It’s hard to believe that the party in Dublin Bay South, and Dublin 4 in particular, hasn’t had a minister to call its own since former taoiseach Dr FitzGerald was their darling.

Thankfully, young Eoghan, who is Minister for Housing, has righted that grievous wrong and ended decades of shame for Donnybrook and surrounding enclaves. The event was meant to be a surprise. Murphy would attend this local party gathering only to discover he was the guest of honour, with speeches and gifts to boot.

However, politicians don’t really like surprises, and so, in the spirit of friendship and political collegiality, Murphy’s constituency rival Kate O’Connell let the cat out of the bag a couple of days in advance. We hear Eoghan was disgusted. He loves surprises.

So on the night, with his mammy and all the family and greater Fine Gael family present, the Minister showed he isn’t the only Murphy sibling with a talent for acting (his brother is actor Killian Scott, still fondly remembered as the tragic Tommy in Love/Hate). But he doesn’t blame Kate for ruining his surprise. That’s not the Dublin Bay South way.

Varadkar charm on menu at Fine Gael dinners

The Taoiseach, who is keenly aware he didn’t win the party leadership election with a landslide of support, is continuing his assiduous cultivation of Fine Gael colleagues. He has been attending constituency functions and local events around the country, much to the gratification of backbench TDs and grassroots members.

This week, he held two get-togethers in Government Buildings. The first was an intimate dinner with the party’s “rural” Ministers. Leo must have had the bucolic bit between his teeth following his visit to the National Ploughing Championships and keen to have a chat about the particular issues facing his non-urban brethren.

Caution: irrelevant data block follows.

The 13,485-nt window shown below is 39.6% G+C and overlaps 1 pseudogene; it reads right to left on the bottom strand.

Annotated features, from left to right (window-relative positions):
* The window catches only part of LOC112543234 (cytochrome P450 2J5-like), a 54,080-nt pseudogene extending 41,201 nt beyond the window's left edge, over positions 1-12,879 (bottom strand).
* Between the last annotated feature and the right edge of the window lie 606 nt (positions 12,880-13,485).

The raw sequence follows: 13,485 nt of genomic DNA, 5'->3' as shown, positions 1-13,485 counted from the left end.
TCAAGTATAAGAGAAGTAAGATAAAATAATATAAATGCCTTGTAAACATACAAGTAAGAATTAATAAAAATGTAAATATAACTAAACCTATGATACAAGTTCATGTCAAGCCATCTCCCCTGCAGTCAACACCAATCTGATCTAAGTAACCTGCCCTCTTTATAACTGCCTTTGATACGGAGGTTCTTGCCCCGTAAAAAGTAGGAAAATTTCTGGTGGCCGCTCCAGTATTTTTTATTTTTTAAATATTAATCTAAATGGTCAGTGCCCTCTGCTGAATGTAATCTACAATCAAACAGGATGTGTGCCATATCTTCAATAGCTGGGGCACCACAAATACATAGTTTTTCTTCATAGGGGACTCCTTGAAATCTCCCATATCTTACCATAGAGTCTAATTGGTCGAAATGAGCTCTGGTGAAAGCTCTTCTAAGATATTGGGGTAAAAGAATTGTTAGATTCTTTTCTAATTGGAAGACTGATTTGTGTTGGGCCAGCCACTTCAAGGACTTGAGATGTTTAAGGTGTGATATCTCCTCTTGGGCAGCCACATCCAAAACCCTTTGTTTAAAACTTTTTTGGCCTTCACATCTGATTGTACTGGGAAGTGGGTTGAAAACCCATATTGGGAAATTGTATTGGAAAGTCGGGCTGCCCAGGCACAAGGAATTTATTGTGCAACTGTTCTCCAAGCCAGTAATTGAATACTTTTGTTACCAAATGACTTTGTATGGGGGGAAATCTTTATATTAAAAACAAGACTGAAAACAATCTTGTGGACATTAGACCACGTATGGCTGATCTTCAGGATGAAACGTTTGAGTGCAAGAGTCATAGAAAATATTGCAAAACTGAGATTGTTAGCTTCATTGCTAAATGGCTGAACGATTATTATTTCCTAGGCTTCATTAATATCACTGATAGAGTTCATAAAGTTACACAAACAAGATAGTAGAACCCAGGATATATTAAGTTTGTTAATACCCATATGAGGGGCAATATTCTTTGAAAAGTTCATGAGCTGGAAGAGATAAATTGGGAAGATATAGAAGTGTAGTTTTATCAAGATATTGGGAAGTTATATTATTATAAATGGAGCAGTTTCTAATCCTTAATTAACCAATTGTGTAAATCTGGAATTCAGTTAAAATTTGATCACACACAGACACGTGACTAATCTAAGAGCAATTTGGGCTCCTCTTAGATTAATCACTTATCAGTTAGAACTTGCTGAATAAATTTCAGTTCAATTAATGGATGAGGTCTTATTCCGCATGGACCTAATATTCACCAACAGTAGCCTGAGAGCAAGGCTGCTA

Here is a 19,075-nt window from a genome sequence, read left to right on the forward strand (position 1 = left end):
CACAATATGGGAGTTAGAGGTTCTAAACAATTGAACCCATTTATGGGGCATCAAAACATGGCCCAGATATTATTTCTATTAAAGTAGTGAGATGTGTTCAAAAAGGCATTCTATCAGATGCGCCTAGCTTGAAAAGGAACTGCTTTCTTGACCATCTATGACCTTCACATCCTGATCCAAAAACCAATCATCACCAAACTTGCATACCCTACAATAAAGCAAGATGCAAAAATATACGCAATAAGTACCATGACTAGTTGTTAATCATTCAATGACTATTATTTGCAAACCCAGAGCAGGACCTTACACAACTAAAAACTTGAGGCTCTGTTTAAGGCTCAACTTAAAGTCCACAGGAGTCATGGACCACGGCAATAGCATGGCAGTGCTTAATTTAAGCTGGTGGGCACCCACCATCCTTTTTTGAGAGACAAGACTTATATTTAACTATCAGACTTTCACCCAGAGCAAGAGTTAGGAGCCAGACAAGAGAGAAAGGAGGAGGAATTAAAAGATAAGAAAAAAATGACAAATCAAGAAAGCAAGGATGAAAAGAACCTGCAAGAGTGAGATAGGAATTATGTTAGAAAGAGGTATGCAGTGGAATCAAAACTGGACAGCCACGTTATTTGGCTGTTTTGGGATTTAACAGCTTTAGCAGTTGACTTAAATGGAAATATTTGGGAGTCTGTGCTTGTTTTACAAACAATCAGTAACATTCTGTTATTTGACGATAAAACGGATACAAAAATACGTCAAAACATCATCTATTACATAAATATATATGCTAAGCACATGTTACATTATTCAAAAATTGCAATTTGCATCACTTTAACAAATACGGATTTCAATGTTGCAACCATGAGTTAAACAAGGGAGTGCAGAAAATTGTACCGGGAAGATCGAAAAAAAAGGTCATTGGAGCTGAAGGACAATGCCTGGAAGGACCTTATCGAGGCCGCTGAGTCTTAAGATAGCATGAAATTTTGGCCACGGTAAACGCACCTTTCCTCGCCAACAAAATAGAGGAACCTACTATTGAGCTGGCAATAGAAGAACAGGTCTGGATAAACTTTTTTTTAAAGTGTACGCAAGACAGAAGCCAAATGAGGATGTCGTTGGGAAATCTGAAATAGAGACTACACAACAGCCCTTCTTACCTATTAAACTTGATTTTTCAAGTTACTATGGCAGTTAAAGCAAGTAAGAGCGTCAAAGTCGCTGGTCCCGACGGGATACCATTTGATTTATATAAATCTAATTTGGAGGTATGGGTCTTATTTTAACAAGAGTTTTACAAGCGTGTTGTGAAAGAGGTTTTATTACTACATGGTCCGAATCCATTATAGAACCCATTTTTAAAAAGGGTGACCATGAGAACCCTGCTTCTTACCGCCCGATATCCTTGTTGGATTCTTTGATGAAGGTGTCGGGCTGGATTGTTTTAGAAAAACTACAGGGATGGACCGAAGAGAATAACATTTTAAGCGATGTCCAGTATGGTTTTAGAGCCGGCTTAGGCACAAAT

“It was great crack. Beef or chicken,” said one of the Ministers. “We all spoke at great length. Thoroughly enjoyable.”

Diners included Michael Creed, Cork North-West (Agriculture), Michael Ring, Mayo (Rural and Community Development), Denis Naughten, Roscommon-Galway, (Communications, Climate Action and Environment), Heather Humphreys, Cavan-Monaghan (Culture, Heritage and Gaeltacht), Simon Harris, Wicklow (Health) and Charlie Flanagan, Laois (Justice and Equality).

The second charm offensive was much bigger with the Taoiseach entertaining more than 80 former Fine Gael TDs and senators, including former party leaders Alan Dukes and John Bruton, Oireachtas members who lost their seats at the last election and a host of Fine Gael blasts from the past. “Leo gave a good speech,” said a guest. “He made a point of apologising for how the party treated its former TDs and senators in the past and had a special mention for the people who didn’t make it back to Leinster House this year. It went down very well.”

Reminder of home for Rugby World Cup bid team

The Irish squad in London this week to make Ireland’s case for hosting the Rugby World Cup in 2023 got a little reminder that their bid has as much to do with politics as it does with business and sport.

The team, which has Brian O’Driscoll as its brand ambassador and is chaired by former tánaiste, Labour leader and Irish international Dick Spring, was joined by Taoiseach Leo Varadkar and Minister for Sport Shane Ross.

And very smart they all looked in their matching green ties. They pitched against France and South Africa and early indications are that their presentation was very well received. A room was set aside for the delegation in the Royal Garden Hotel in South Kensington. Some of the group wondered if it was an omen. They were billeted in “Bertie’s Bar”.

Ross appointed as Baron Strokestown

Court Circular.

The Government is graciously pleased to announce the appointment of the Lord Shane Peter Nathaniel Ross, aka Winston Churchtown of Dublin-Rathdown (Independent Alliance) and formerly Gatekeeper of the High Order of New Politics (Anti-Cronyism), to be the new Baron Strokestown of Sindo and Brass Neck.